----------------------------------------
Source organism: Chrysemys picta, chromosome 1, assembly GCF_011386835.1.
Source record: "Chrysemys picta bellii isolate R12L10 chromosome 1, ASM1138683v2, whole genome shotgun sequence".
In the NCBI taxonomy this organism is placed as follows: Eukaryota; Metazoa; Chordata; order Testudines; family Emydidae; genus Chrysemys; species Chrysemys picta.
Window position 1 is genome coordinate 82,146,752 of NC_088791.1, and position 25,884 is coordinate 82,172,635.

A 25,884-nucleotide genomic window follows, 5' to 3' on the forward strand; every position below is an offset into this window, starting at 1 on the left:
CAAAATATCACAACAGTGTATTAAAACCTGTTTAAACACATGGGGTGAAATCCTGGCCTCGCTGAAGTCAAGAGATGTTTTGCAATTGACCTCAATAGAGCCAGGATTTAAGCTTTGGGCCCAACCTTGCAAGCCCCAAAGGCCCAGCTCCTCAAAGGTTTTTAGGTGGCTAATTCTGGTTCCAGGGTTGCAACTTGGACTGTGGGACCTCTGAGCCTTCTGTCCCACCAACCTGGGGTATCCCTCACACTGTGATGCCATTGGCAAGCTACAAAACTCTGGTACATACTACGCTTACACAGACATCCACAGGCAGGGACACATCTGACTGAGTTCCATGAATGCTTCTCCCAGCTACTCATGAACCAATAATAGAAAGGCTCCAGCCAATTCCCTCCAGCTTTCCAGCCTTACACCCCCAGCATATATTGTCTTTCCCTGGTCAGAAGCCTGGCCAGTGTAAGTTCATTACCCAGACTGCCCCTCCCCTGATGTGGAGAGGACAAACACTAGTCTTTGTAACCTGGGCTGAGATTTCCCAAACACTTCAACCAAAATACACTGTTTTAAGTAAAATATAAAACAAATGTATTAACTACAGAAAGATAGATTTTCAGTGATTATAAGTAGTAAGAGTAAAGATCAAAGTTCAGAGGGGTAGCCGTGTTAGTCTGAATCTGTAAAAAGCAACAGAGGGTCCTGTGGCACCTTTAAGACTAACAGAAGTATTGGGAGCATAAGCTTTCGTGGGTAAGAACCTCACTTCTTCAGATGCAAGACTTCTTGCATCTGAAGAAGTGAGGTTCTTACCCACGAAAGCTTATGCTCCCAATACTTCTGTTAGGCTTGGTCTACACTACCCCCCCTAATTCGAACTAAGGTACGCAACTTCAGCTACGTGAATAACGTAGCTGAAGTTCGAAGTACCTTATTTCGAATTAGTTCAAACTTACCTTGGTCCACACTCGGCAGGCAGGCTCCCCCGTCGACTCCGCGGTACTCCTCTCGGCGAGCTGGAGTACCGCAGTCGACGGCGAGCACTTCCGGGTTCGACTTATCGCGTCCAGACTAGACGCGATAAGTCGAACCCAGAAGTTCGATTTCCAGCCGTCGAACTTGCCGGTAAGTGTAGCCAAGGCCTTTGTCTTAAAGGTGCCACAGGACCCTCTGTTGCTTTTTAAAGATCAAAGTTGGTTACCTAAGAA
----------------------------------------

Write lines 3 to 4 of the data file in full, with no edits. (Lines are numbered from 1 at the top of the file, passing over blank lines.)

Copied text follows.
In the NCBI taxonomy this organism is placed as follows: Eukaryota; Metazoa; Chordata; order Testudines; family Emydidae; genus Chrysemys; species Chrysemys picta.
Window position 1 is genome coordinate 82,146,752 of NC_088791.1, and position 25,884 is coordinate 82,172,635.